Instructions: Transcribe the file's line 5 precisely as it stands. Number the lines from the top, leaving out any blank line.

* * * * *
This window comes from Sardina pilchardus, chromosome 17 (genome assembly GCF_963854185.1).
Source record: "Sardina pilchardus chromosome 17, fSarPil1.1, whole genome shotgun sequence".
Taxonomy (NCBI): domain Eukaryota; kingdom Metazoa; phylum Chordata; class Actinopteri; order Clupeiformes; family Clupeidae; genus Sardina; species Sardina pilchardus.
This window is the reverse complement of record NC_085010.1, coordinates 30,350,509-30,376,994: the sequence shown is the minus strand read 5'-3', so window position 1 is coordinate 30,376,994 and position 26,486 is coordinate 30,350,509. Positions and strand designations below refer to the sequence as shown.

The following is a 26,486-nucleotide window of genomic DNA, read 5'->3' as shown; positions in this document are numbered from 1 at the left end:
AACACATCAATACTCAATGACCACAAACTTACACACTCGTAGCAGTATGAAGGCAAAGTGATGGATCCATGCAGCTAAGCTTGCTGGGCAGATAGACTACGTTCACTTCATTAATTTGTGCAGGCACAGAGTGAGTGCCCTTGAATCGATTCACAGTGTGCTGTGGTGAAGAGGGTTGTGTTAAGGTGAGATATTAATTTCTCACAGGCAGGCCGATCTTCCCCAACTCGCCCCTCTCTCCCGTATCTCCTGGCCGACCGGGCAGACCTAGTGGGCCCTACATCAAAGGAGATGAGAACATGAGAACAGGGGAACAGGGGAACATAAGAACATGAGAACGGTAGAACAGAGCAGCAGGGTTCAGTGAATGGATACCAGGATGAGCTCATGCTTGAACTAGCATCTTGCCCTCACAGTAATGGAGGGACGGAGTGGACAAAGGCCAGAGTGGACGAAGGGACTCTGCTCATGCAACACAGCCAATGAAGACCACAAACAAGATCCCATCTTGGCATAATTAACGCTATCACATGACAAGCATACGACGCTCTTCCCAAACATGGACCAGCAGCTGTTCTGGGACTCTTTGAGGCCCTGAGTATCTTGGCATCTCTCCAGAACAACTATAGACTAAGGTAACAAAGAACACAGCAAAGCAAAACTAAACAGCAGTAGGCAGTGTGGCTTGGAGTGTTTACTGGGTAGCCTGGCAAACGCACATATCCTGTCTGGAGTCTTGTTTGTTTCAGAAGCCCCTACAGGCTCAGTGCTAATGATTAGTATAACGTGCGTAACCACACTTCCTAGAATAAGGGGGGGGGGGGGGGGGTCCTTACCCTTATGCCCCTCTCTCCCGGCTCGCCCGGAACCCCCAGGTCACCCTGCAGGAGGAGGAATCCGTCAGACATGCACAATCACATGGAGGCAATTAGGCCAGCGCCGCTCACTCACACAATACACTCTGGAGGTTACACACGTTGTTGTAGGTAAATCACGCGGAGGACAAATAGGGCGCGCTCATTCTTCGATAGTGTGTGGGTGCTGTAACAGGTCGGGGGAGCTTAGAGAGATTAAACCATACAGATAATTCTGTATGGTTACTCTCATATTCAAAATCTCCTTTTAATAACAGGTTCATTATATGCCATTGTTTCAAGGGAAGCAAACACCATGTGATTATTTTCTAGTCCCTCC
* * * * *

The following is a 26,486-nucleotide window of genomic DNA, read 5'->3' as shown; positions in this document are numbered from 1 at the left end: